In today’s blog, Tor A. Benjaminsen and Pierre Hiernaux introduce the subject of their article, ‘From Desiccation to Global Climate Change: A History of the Desertification Narrative in the West African Sahel, 1900–2018’ in Global Environment, part of a Special Issue on Deserts in Environmental History (Spring 2019).
While the Sahel has become greener since the droughts of the 1970s and 1980s, the idea that this large region south of the Sahara desert is becoming more desert-like is, with the recent focus on global climate change, again thriving.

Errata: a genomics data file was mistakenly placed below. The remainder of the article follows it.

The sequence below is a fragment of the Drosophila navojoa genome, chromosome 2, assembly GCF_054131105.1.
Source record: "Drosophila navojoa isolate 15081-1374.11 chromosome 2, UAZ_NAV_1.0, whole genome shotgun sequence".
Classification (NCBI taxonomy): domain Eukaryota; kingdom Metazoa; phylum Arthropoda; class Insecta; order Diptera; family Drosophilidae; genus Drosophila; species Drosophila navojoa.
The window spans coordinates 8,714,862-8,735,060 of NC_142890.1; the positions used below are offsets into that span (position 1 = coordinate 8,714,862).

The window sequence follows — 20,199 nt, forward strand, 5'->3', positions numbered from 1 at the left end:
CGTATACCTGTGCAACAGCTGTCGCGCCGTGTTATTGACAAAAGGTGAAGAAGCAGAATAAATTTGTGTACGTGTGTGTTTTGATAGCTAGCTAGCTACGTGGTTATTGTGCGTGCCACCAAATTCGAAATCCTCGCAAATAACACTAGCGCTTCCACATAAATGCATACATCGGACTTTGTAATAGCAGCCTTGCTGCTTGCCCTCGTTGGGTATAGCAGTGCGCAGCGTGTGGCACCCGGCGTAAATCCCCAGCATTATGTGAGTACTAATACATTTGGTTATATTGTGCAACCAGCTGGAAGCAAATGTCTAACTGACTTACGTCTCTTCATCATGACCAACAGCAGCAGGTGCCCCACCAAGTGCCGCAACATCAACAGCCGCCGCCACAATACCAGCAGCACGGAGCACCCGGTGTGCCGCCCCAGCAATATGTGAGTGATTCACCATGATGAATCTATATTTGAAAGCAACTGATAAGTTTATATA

Global warming affects the Sahel as every other world region. While temperatures are increasing in the Sahel, climate models are more uncertain regarding future rainfall trends. On average, models predict a slight increase in precipitation except in the extreme west where a decrease is predicted. In addition, increased variability of the rainfall pattern is expected, with more frequent extreme events, large storms and long dry spells.
However, while rainfall is projected to increase, with some qualifications, the most common and mediatised depiction of climate change in the Sahel remains as a trend towards a warmer and more arid climate, which again would lead to ‘desertification’. And thus, ‘adaptation to climate change’, which has become a leitmotif for most policies and development projects at all scales from the local to the global, is still interpreted as ‘adaptation to desertification.’